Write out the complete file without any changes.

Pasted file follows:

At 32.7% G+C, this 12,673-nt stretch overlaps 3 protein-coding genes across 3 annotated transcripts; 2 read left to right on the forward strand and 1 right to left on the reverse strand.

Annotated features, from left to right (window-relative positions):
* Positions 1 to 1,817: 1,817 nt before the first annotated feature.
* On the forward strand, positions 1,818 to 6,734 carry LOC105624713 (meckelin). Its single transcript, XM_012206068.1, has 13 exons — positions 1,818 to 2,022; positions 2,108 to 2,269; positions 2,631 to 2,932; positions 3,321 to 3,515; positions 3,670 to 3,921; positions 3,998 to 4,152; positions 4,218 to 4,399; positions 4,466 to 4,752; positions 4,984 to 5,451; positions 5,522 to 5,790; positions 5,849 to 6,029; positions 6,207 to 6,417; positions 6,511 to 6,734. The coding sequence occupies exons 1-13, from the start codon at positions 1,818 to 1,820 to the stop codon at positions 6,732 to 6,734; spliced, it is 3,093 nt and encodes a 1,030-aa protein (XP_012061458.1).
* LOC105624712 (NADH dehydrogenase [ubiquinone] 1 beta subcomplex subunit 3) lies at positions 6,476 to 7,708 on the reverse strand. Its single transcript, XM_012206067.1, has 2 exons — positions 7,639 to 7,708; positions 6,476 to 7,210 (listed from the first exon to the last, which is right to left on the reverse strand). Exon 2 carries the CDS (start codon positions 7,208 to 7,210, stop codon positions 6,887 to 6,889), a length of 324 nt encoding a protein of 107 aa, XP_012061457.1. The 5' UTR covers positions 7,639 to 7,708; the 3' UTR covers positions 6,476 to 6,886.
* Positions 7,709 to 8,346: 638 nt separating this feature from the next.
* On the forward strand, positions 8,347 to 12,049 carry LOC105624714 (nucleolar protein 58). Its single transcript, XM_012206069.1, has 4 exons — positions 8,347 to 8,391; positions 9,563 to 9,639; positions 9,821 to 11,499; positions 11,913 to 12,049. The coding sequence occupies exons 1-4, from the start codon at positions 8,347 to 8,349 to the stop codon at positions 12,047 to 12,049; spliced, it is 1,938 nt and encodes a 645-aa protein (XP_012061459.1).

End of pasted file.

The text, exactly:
At 32.7% G+C, this 12,673-nt stretch overlaps 3 protein-coding genes across 3 annotated transcripts; 2 read left to right on the forward strand and 1 right to left on the reverse strand.

Annotated features, from left to right (window-relative positions):
* Positions 1 to 1,817: 1,817 nt before the first annotated feature.
* On the forward strand, positions 1,818 to 6,734 carry LOC105624713 (meckelin). Its single transcript, XM_012206068.1, has 13 exons — positions 1,818 to 2,022; positions 2,108 to 2,269; positions 2,631 to 2,932; positions 3,321 to 3,515; positions 3,670 to 3,921; positions 3,998 to 4,152; positions 4,218 to 4,399; positions 4,466 to 4,752; positions 4,984 to 5,451; positions 5,522 to 5,790; positions 5,849 to 6,029; positions 6,207 to 6,417; positions 6,511 to 6,734. The coding sequence occupies exons 1-13, from the start codon at positions 1,818 to 1,820 to the stop codon at positions 6,732 to 6,734; spliced, it is 3,093 nt and encodes a 1,030-aa protein (XP_012061458.1).
* LOC105624712 (NADH dehydrogenase [ubiquinone] 1 beta subcomplex subunit 3) lies at positions 6,476 to 7,708 on the reverse strand. Its single transcript, XM_012206067.1, has 2 exons — positions 7,639 to 7,708; positions 6,476 to 7,210 (listed from the first exon to the last, which is right to left on the reverse strand). Exon 2 carries the CDS (start codon positions 7,208 to 7,210, stop codon positions 6,887 to 6,889), a length of 324 nt encoding a protein of 107 aa, XP_012061457.1. The 5' UTR covers positions 7,639 to 7,708; the 3' UTR covers positions 6,476 to 6,886.
* Positions 7,709 to 8,346: 638 nt separating this feature from the next.
* On the forward strand, positions 8,347 to 12,049 carry LOC105624714 (nucleolar protein 58). Its single transcript, XM_012206069.1, has 4 exons — positions 8,347 to 8,391; positions 9,563 to 9,639; positions 9,821 to 11,499; positions 11,913 to 12,049. The coding sequence occupies exons 1-4, from the start codon at positions 8,347 to 8,349 to the stop codon at positions 12,047 to 12,049; spliced, it is 1,938 nt and encodes a 645-aa protein (XP_012061459.1).